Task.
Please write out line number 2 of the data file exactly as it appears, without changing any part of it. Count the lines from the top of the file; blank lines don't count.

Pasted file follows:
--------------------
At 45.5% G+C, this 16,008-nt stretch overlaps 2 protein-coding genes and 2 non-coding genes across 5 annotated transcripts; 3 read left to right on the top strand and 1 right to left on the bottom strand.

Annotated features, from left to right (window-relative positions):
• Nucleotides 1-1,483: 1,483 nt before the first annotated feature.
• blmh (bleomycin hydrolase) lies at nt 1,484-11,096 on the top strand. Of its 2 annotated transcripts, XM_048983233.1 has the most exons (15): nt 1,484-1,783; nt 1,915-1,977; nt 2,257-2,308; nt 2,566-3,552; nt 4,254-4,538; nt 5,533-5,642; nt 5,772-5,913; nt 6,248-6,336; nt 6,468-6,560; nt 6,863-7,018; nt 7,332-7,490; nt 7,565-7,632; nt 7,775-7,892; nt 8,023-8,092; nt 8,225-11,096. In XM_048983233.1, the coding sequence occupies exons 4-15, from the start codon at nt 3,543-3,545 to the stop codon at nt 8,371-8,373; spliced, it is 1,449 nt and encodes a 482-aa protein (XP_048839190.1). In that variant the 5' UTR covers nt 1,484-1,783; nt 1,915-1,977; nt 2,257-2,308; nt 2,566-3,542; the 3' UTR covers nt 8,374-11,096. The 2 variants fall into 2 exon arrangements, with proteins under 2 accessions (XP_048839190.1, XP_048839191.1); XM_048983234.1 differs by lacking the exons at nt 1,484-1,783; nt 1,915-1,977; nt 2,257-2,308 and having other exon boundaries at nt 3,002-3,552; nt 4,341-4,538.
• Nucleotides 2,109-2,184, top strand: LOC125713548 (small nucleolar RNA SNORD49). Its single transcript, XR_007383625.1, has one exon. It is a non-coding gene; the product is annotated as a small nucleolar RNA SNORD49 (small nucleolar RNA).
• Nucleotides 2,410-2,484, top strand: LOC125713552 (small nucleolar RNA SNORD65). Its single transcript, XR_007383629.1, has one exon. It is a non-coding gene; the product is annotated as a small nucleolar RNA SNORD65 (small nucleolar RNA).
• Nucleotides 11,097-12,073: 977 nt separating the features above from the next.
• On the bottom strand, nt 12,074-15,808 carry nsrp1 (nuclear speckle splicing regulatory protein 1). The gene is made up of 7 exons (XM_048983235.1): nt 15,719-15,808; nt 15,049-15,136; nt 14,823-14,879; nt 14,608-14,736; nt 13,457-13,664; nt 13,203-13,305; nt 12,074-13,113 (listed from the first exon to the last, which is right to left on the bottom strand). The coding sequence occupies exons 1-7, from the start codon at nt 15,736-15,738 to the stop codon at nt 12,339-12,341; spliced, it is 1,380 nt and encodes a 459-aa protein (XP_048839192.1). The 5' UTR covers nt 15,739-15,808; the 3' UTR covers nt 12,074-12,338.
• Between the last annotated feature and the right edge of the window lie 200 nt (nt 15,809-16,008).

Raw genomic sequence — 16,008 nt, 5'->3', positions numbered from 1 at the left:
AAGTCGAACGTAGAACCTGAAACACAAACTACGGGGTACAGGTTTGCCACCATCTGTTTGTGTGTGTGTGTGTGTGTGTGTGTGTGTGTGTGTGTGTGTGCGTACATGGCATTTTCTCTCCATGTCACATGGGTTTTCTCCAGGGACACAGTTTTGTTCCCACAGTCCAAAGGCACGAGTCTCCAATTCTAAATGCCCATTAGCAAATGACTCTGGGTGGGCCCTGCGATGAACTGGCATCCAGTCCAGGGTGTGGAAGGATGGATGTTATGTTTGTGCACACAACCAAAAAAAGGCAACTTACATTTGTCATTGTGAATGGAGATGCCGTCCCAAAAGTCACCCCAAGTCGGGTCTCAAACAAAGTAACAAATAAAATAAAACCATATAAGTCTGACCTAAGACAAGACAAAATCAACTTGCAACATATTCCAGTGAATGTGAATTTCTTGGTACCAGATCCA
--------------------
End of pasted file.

Annotated features, from left to right (window-relative positions):